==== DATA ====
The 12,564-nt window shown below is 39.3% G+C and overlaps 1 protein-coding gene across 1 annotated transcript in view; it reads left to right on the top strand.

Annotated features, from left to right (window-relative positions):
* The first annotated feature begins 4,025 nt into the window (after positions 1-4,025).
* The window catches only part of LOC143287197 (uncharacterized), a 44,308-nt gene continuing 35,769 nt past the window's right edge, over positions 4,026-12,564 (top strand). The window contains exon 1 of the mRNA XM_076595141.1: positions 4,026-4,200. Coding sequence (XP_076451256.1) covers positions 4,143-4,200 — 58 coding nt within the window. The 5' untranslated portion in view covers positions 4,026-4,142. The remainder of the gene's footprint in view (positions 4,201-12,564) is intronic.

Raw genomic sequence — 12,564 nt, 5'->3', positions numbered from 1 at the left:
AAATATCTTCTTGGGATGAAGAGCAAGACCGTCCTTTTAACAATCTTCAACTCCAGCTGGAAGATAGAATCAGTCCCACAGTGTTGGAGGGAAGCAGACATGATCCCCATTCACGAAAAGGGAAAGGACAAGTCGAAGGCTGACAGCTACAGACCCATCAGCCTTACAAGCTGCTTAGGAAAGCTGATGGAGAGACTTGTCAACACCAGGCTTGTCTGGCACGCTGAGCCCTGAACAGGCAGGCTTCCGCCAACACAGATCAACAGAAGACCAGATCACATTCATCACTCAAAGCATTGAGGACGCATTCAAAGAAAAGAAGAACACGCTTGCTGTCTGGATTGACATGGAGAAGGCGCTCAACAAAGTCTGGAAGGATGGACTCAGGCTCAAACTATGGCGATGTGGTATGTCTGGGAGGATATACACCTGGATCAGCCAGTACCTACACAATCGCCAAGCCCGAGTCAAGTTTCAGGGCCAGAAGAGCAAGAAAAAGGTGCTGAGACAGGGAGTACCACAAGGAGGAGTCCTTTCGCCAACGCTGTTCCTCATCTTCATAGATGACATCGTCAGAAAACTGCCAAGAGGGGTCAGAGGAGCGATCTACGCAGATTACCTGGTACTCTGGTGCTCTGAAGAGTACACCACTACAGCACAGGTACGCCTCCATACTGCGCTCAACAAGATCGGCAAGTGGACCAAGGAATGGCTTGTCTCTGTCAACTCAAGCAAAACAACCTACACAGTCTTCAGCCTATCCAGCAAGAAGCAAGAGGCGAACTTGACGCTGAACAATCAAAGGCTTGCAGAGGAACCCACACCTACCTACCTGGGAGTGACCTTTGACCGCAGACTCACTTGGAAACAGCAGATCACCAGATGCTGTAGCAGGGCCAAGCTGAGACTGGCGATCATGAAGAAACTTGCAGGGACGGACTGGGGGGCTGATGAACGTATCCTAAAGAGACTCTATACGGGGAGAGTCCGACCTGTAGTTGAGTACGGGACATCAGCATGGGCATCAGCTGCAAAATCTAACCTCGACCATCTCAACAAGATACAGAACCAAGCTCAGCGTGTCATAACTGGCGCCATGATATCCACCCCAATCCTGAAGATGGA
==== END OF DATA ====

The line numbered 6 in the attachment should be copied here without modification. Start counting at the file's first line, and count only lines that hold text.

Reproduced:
AAATATCTTCTTGGGATGAAGAGCAAGACCGTCCTTTTAACAATCTTCAACTCCAGCTGGAAGATAGAATCAGTCCCACAGTGTTGGAGGGAAGCAGACATGATCCCCATTCACGAAAAGGGAAAGGACAAGTCGAAGGCTGACAGCTACAGACCCATCAGCCTTACAAGCTGCTTAGGAAAGCTGATGGAGAGACTTGTCAACACCAGGCTTGTCTGGCACGCTGAGCCCTGAACAGGCAGGCTTCCGCCAACACAGATCAACAGAAGACCAGATCACATTCATCACTCAAAGCATTGAGGACGCATTCAAAGAAAAGAAGAACACGCTTGCTGTCTGGATTGACATGGAGAAGGCGCTCAACAAAGTCTGGAAGGATGGACTCAGGCTCAAACTATGGCGATGTGGTATGTCTGGGAGGATATACACCTGGATCAGCCAGTACCTACACAATCGCCAAGCCCGAGTCAAGTTTCAGGGCCAGAAGAGCAAGAAAAAGGTGCTGAGACAGGGAGTACCACAAGGAGGAGTCCTTTCGCCAACGCTGTTCCTCATCTTCATAGATGACATCGTCAGAAAACTGCCAAGAGGGGTCAGAGGAGCGATCTACGCAGATTACCTGGTACTCTGGTGCTCTGAAGAGTACACCACTACAGCACAGGTACGCCTCCATACTGCGCTCAACAAGATCGGCAAGTGGACCAAGGAATGGCTTGTCTCTGTCAACTCAAGCAAAACAACCTACACAGTCTTCAGCCTATCCAGCAAGAAGCAAGAGGCGAACTTGACGCTGAACAATCAAAGGCTTGCAGAGGAACCCACACCTACCTACCTGGGAGTGACCTTTGACCGCAGACTCACTTGGAAACAGCAGATCACCAGATGCTGTAGCAGGGCCAAGCTGAGACTGGCGATCATGAAGAAACTTGCAGGGACGGACTGGGGGGCTGATGAACGTATCCTAAAGAGACTCTATACGGGGAGAGTCCGACCTGTAGTTGAGTACGGGACATCAGCATGGGCATCAGCTGCAAAATCTAACCTCGACCATCTCAACAAGATACAGAACCAAGCTCAGCGTGTCATAACTGGCGCCATGATATCCACCCCAATCCTGAAGATGGA